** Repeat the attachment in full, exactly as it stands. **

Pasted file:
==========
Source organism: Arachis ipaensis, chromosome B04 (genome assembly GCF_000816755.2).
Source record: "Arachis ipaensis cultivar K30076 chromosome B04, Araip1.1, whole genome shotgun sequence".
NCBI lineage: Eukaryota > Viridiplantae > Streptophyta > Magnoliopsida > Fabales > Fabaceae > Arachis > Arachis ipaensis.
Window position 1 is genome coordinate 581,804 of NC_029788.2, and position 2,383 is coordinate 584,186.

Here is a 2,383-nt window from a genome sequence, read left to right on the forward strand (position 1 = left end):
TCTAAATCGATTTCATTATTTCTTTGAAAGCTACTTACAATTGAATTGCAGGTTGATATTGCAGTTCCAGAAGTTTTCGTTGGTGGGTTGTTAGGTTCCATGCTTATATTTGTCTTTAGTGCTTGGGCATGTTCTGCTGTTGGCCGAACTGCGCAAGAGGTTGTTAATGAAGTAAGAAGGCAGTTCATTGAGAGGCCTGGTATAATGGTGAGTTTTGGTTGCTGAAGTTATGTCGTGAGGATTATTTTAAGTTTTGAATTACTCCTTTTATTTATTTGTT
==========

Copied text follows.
Source organism: Arachis ipaensis, chromosome B04 (genome assembly GCF_000816755.2).
Source record: "Arachis ipaensis cultivar K30076 chromosome B04, Araip1.1, whole genome shotgun sequence".
NCBI lineage: Eukaryota > Viridiplantae > Streptophyta > Magnoliopsida > Fabales > Fabaceae > Arachis > Arachis ipaensis.
Window position 1 is genome coordinate 581,804 of NC_029788.2, and position 2,383 is coordinate 584,186.

Here is a 2,383-nt window from a genome sequence, read left to right on the forward strand (position 1 = left end):
TCTAAATCGATTTCATTATTTCTTTGAAAGCTACTTACAATTGAATTGCAGGTTGATATTGCAGTTCCAGAAGTTTTCGTTGGTGGGTTGTTAGGTTCCATGCTTATATTTGTCTTTAGTGCTTGGGCATGTTCTGCTGTTGGCCGAACTGCGCAAGAGGTTGTTAATGAAGTAAGAAGGCAGTTCATTGAGAGGCCTGGTATAATGGTGAGTTTTGGTTGCTGAAGTTATGTCGTGAGGATTATTTTAAGTTTTGAATTACTCCTTTTATTTATTTGTT